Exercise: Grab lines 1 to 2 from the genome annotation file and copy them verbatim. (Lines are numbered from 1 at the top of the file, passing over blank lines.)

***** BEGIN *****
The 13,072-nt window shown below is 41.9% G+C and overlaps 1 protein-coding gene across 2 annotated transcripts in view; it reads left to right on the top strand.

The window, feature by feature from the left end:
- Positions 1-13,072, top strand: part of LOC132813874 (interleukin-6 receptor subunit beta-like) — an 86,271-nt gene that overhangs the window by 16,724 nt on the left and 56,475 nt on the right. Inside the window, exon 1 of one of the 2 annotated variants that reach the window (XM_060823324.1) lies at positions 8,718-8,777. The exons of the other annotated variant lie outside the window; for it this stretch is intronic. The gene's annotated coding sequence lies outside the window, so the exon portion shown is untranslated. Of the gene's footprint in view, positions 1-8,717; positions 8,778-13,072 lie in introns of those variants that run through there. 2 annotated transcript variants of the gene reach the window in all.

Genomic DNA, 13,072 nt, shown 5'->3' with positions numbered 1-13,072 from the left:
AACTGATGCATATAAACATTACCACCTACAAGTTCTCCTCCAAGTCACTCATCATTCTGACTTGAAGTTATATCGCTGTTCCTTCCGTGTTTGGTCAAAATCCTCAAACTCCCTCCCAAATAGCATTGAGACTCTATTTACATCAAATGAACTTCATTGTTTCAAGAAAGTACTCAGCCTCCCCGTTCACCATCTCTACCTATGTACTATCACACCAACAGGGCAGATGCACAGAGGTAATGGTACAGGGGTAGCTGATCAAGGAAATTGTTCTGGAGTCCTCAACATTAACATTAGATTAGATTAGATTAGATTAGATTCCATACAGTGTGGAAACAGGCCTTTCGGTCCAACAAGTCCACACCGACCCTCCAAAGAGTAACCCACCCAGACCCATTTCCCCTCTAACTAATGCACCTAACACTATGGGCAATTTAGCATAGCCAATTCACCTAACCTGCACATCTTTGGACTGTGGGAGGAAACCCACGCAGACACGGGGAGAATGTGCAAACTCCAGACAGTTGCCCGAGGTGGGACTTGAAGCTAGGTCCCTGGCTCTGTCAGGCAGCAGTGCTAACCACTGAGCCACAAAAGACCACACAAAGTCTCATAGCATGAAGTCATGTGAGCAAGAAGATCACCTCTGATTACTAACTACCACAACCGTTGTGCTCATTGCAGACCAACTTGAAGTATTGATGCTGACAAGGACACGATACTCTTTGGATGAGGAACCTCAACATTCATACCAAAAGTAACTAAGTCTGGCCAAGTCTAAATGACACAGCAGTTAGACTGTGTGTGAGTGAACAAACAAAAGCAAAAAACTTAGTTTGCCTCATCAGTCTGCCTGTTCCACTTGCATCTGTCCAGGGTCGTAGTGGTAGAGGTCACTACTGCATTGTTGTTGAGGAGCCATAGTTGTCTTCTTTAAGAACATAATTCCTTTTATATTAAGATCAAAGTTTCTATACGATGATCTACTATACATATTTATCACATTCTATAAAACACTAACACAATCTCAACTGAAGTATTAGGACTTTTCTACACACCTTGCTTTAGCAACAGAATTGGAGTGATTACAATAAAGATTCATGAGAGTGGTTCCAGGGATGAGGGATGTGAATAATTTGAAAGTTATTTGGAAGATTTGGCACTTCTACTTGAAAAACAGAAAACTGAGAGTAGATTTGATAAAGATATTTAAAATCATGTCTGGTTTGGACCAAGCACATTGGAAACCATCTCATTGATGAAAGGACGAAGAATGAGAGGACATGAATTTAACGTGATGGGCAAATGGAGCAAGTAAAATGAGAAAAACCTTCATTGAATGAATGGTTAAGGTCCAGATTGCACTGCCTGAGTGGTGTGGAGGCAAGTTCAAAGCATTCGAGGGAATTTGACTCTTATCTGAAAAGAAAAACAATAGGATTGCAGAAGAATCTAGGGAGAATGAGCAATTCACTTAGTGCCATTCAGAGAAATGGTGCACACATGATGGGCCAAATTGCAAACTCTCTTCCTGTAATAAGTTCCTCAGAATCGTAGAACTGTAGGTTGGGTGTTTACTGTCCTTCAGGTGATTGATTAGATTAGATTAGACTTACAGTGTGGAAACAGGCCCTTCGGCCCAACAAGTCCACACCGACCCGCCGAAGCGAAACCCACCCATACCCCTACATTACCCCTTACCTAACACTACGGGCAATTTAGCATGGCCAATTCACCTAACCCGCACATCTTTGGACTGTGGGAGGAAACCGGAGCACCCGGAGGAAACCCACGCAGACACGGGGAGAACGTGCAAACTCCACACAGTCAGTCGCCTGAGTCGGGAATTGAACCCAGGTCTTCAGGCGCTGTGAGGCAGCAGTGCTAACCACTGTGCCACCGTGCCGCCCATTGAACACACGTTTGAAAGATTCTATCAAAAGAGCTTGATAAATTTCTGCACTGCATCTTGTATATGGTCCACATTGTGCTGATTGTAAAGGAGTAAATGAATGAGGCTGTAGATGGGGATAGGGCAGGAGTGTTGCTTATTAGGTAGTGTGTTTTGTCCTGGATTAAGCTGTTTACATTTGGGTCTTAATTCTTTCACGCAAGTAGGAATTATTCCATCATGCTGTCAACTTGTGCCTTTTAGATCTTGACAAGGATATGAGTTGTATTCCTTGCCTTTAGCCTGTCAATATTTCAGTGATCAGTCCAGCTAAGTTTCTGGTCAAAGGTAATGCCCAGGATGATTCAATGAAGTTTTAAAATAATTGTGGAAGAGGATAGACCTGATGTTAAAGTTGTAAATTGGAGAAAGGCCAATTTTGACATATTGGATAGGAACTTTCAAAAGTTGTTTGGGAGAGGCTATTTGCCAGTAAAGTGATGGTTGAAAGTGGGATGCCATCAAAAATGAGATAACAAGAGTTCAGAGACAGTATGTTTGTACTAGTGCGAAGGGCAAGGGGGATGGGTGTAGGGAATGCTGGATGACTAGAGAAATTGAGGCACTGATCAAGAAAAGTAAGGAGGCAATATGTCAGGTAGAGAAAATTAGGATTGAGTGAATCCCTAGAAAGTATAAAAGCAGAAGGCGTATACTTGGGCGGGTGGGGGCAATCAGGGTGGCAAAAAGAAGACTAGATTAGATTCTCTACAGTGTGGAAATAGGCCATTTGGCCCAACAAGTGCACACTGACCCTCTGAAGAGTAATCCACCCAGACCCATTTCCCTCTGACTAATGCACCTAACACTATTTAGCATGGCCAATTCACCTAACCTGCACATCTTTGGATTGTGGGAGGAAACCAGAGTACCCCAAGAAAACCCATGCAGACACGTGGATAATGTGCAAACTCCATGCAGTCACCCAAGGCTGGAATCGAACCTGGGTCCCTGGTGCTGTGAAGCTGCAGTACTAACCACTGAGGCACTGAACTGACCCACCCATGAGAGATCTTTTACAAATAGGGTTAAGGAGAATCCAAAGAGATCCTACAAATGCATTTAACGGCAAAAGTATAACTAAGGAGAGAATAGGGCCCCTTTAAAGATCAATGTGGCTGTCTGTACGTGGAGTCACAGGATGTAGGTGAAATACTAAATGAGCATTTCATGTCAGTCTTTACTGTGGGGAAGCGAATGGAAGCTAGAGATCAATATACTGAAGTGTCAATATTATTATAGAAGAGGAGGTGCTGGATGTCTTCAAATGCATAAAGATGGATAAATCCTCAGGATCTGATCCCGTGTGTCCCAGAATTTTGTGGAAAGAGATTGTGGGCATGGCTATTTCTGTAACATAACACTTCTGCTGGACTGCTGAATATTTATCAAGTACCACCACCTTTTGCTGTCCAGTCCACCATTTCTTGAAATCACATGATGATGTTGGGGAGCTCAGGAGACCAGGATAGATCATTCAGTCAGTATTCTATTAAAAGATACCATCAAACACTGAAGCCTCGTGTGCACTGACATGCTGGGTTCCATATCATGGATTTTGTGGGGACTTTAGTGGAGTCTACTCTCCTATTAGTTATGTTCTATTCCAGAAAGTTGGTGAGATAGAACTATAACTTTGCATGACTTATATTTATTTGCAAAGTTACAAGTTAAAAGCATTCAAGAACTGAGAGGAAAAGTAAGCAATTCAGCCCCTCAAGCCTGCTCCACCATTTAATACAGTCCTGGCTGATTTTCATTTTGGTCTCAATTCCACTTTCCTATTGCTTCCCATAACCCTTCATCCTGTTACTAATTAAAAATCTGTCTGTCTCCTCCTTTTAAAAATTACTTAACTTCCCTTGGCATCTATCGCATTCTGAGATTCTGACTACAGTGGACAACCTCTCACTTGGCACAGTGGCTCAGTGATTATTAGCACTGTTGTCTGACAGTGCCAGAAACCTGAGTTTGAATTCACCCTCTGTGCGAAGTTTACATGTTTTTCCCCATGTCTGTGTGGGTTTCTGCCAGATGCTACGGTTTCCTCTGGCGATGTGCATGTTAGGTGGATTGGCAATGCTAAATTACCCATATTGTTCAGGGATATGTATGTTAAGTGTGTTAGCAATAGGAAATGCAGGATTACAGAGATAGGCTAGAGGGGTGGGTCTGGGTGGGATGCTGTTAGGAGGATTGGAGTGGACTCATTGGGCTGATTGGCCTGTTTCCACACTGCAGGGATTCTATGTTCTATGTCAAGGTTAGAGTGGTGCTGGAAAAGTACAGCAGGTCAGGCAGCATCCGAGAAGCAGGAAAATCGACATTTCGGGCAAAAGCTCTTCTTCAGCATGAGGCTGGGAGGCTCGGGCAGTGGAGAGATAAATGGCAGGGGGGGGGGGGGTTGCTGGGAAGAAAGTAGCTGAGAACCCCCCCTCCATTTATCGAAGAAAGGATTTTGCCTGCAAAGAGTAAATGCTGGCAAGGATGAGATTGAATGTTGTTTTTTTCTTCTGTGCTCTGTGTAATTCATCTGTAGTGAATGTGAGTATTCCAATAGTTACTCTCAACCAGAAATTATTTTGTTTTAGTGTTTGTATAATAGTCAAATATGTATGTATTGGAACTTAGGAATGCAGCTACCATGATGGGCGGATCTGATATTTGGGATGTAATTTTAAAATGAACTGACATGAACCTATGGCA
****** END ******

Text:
The 13,072-nt window shown below is 41.9% G+C and overlaps 1 protein-coding gene across 2 annotated transcripts in view; it reads left to right on the top strand.

The window, feature by feature from the left end: